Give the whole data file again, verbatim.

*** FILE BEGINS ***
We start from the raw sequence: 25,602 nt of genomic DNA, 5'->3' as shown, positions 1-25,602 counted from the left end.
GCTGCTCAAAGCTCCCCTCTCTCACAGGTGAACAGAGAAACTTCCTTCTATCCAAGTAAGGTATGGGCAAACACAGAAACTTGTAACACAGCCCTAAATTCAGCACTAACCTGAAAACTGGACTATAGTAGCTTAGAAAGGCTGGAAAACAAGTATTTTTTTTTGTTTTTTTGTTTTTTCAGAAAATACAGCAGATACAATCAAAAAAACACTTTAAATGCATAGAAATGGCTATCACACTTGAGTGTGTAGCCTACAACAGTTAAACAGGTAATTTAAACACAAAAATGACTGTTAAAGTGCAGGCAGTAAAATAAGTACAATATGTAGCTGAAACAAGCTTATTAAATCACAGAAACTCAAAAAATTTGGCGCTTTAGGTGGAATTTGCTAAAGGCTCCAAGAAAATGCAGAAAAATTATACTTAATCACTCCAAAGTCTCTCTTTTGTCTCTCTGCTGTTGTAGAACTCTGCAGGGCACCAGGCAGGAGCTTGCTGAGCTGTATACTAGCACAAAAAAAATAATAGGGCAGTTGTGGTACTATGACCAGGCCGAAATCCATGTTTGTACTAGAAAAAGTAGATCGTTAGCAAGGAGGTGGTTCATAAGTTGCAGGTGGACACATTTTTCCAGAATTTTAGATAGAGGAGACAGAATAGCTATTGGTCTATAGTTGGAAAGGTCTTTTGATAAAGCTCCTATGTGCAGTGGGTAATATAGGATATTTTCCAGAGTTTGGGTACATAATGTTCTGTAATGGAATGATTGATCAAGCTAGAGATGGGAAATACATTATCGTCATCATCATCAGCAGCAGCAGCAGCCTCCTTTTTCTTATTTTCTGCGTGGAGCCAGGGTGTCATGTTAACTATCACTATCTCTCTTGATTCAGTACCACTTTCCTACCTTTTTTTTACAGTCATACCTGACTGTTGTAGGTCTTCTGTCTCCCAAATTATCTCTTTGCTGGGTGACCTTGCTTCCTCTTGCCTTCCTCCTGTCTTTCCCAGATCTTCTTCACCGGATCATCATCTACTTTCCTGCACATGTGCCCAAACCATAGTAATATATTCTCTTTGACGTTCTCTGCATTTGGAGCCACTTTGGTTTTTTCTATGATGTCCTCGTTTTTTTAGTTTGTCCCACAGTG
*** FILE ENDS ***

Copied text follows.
We start from the raw sequence: 25,602 nt of genomic DNA, 5'->3' as shown, positions 1-25,602 counted from the left end.
GCTGCTCAAAGCTCCCCTCTCTCACAGGTGAACAGAGAAACTTCCTTCTATCCAAGTAAGGTATGGGCAAACACAGAAACTTGTAACACAGCCCTAAATTCAGCACTAACCTGAAAACTGGACTATAGTAGCTTAGAAAGGCTGGAAAACAAGTATTTTTTTTTGTTTTTTTGTTTTTTCAGAAAATACAGCAGATACAATCAAAAAAACACTTTAAATGCATAGAAATGGCTATCACACTTGAGTGTGTAGCCTACAACAGTTAAACAGGTAATTTAAACACAAAAATGACTGTTAAAGTGCAGGCAGTAAAATAAGTACAATATGTAGCTGAAACAAGCTTATTAAATCACAGAAACTCAAAAAATTTGGCGCTTTAGGTGGAATTTGCTAAAGGCTCCAAGAAAATGCAGAAAAATTATACTTAATCACTCCAAAGTCTCTCTTTTGTCTCTCTGCTGTTGTAGAACTCTGCAGGGCACCAGGCAGGAGCTTGCTGAGCTGTATACTAGCACAAAAAAAATAATAGGGCAGTTGTGGTACTATGACCAGGCCGAAATCCATGTTTGTACTAGAAAAAGTAGATCGTTAGCAAGGAGGTGGTTCATAAGTTGCAGGTGGACACATTTTTCCAGAATTTTAGATAGAGGAGACAGAATAGCTATTGGTCTATAGTTGGAAAGGTCTTTTGATAAAGCTCCTATGTGCAGTGGGTAATATAGGATATTTTCCAGAGTTTGGGTACATAATGTTCTGTAATGGAATGATTGATCAAGCTAGAGATGGGAAATACATTATCGTCATCATCATCAGCAGCAGCAGCAGCCTCCTTTTTCTTATTTTCTGCGTGGAGCCAGGGTGTCATGTTAACTATCACTATCTCTCTTGATTCAGTACCACTTTCCTACCTTTTTTTTACAGTCATACCTGACTGTTGTAGGTCTTCTGTCTCCCAAATTATCTCTTTGCTGGGTGACCTTGCTTCCTCTTGCCTTCCTCCTGTCTTTCCCAGATCTTCTTCACCGGATCATCATCTACTTTCCTGCACATGTGCCCAAACCATAGTAATATATTCTCTTTGACGTTCTCTGCATTTGGAGCCACTTTGGTTTTTTCTATGATGTCCTCGTTTTTTTAGTTTGTCCCACAGTG